I’ve also learned that I’ve got a helluva lot left to learn. And a helluva lot left to blather on about here at the lair. More books to read, more DVDs to review, more geekery to spread like a sweaty, smelly virus that’s bound to drive Agent Smith back to standing in a frock on a rock with General Zod and Alexander Hartdegen, which would be such a drag. And, dear denizens, if any of you followed this last sentence from start to finish and got what I was talking about, my heart is most assuredly yours.

So there you have it: That’s me, wrapping up my state of mind from this past year/decade in thick plastic sheeting and dumping it for Pete Martell to find when he heads out for his morning fishing sabbatical. Don’t let Andy see. His tears will muck things up for Agent Cooper. And bring me some more of that damn fine coffee, Norma. I’m having another outbreak of Lynchian insanity. Backwards. With little people.

The owls really are never what they seem. And neither is the lair. But face it, denizens…this is why you keep coming back. At least I hope so. Just remember: The rest is yet to come…

Sept 28, 01

Two days ago, I came home to find a lovely book-shaped package tucked between the front door and the screen door. This is not an unusual discovery; one-click shopping may not be the literal death of me, but it’s certainly slowly killing my attempts at frugal living. Still, this was another of my famous used purchases from Amazon Marketplace, which cost me barely more than $5 (that’s approximately 2 pence for my English readers).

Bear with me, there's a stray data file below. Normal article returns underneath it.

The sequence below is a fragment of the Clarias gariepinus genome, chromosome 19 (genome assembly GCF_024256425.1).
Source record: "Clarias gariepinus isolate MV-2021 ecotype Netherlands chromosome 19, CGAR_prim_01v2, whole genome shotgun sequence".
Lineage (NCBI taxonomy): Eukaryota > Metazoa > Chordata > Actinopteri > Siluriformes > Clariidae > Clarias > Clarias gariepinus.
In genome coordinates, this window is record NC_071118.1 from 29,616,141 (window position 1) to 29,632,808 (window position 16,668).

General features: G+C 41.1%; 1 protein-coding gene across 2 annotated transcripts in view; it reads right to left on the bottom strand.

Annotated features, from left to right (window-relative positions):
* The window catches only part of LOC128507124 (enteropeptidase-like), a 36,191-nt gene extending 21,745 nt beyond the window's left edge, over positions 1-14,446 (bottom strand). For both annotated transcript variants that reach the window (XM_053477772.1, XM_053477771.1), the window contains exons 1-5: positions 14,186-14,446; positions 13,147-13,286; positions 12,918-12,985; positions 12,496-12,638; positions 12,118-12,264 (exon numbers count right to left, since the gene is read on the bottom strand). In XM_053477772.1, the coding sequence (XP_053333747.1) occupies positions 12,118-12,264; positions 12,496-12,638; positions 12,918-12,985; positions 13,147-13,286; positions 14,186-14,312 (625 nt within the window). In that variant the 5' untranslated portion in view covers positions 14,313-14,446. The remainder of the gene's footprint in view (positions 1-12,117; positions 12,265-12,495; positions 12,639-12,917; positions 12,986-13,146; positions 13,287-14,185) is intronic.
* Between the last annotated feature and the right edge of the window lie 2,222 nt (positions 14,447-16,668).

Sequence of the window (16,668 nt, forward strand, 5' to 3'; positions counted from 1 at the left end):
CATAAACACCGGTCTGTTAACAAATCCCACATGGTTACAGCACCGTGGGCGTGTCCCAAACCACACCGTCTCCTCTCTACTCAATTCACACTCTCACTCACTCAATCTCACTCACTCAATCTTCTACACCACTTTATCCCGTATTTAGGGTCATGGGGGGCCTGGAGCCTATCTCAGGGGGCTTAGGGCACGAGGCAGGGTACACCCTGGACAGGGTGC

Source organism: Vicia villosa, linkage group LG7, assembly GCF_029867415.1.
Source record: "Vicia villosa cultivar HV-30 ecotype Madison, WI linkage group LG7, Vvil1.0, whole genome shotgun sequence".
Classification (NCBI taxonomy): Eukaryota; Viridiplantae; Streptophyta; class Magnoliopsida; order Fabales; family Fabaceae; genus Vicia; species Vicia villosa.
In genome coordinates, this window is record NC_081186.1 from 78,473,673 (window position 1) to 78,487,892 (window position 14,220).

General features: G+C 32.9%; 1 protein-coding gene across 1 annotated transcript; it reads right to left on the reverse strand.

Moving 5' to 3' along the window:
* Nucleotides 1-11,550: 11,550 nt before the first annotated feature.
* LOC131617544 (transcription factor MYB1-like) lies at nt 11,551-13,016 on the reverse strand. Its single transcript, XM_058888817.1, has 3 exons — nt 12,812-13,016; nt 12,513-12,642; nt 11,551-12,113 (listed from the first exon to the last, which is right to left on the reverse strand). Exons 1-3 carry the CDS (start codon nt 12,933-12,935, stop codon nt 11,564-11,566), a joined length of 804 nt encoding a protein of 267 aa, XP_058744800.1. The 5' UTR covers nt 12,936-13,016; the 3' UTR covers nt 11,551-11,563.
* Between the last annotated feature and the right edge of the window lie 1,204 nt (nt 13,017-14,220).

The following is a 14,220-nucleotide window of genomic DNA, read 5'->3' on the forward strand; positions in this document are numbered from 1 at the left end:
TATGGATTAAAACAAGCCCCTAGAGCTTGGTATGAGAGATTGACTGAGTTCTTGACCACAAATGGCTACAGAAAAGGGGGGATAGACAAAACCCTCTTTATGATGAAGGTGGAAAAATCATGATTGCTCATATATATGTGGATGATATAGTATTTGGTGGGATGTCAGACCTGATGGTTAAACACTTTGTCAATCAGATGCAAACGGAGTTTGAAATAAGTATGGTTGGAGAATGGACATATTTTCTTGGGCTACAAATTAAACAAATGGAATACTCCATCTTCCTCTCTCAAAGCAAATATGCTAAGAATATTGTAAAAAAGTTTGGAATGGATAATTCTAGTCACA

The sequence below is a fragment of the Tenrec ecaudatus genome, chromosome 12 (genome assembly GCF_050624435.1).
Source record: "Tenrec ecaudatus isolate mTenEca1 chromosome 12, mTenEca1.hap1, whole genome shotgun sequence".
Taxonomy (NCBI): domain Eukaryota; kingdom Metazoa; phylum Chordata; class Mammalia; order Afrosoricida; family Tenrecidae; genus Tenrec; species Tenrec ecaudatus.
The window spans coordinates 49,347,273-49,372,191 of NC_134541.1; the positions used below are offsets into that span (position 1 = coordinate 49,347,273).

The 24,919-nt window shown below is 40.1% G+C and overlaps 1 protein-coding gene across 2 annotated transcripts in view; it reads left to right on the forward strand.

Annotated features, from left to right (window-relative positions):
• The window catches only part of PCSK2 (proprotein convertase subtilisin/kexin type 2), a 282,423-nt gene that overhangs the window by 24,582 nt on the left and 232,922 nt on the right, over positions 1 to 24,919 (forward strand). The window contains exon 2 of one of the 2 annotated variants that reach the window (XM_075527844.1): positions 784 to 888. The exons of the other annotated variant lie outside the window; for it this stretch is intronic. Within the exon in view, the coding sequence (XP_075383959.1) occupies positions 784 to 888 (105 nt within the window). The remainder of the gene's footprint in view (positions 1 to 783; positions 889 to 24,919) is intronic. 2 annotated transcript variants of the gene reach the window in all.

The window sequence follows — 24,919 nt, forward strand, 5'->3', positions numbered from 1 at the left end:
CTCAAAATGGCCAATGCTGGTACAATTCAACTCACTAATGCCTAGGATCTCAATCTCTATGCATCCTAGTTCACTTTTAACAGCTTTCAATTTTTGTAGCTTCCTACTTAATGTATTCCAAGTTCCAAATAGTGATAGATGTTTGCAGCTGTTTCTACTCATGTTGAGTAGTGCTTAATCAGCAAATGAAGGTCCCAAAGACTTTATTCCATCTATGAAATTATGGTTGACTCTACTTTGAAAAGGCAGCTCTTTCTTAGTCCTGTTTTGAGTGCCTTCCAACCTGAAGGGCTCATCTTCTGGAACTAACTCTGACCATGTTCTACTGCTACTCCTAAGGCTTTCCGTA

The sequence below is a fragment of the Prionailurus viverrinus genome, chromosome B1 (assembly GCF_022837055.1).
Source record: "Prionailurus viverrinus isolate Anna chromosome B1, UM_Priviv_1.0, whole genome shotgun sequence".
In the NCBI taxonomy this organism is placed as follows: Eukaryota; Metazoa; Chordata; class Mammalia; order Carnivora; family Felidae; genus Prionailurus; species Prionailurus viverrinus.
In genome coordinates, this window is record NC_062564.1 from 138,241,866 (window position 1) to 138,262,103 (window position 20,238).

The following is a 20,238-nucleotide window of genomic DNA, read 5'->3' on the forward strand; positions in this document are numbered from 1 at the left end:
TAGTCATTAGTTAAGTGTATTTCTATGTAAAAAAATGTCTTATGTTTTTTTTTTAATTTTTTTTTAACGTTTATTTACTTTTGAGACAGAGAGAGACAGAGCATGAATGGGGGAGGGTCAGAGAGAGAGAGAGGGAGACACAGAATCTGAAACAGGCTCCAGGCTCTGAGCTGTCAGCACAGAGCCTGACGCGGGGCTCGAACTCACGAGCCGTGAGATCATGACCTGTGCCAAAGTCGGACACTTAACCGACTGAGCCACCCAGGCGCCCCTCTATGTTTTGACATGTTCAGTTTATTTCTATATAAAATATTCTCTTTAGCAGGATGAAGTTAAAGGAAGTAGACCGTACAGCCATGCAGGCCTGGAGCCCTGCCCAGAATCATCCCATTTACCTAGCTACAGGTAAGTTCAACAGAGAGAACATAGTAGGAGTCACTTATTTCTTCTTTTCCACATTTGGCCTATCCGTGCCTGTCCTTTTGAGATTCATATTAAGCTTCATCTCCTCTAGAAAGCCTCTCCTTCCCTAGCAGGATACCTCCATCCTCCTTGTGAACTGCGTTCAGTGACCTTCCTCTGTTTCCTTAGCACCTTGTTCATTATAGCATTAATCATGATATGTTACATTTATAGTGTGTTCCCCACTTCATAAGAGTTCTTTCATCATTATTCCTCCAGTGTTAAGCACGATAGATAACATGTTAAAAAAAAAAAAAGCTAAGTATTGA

My personal indulgence this time was a book that I added to my wish list in 2001: The Making of Final Fantasy: The Spirits Within. I added it to my list not long after I’d seen the movie in the theater. Most geeks don’t like this movie, but I’ve seen it numerous times and have yet to tire of it.

I suppose I could call it one of my guilty pleasures, but I don’t feel all that guilty about loving it as much as I do. I think it’s gorgeous and epic and magnificent. I can’t speak to its source material, since I know nothing of the video games or other bits of media bearing the same name, but the CGI alone still enraptures me in ways that new movies never seem capable of doing. I suppose this is due to a general sensory overload from the glut of BANGZOOMWOW!!!11! special effects that Hollywood keeps dumping on us. Whatever it is, I don’t think I’ve felt as awed by a CGI movie as I was the first time I saw Final Fantasy. This was a level of realism that no one had yet seen from computer graphics. Just take a look at this close-up of Dr. Aki Ross: